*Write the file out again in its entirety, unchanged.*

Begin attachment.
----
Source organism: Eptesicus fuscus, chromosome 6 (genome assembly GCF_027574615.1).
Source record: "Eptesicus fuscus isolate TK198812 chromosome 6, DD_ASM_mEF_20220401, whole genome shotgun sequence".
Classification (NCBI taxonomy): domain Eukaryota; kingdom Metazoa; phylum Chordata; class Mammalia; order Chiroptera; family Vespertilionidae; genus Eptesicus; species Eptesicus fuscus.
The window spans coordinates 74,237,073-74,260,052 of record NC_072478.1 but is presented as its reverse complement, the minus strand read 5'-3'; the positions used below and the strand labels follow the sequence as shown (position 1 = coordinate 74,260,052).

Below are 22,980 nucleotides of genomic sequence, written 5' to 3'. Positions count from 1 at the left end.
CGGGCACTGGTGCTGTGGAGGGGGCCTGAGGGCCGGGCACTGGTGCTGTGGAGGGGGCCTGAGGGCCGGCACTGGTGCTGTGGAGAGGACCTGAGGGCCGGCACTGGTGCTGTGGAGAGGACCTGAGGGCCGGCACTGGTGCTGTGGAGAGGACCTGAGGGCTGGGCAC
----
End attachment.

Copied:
Source organism: Eptesicus fuscus, chromosome 6 (genome assembly GCF_027574615.1).
Source record: "Eptesicus fuscus isolate TK198812 chromosome 6, DD_ASM_mEF_20220401, whole genome shotgun sequence".
Classification (NCBI taxonomy): domain Eukaryota; kingdom Metazoa; phylum Chordata; class Mammalia; order Chiroptera; family Vespertilionidae; genus Eptesicus; species Eptesicus fuscus.
The window spans coordinates 74,237,073-74,260,052 of record NC_072478.1 but is presented as its reverse complement, the minus strand read 5'-3'; the positions used below and the strand labels follow the sequence as shown (position 1 = coordinate 74,260,052).

Below are 22,980 nucleotides of genomic sequence, written 5' to 3'. Positions count from 1 at the left end.
CGGGCACTGGTGCTGTGGAGGGGGCCTGAGGGCCGGGCACTGGTGCTGTGGAGGGGGCCTGAGGGCCGGCACTGGTGCTGTGGAGAGGACCTGAGGGCCGGCACTGGTGCTGTGGAGAGGACCTGAGGGCCGGCACTGGTGCTGTGGAGAGGACCTGAGGGCTGGGCAC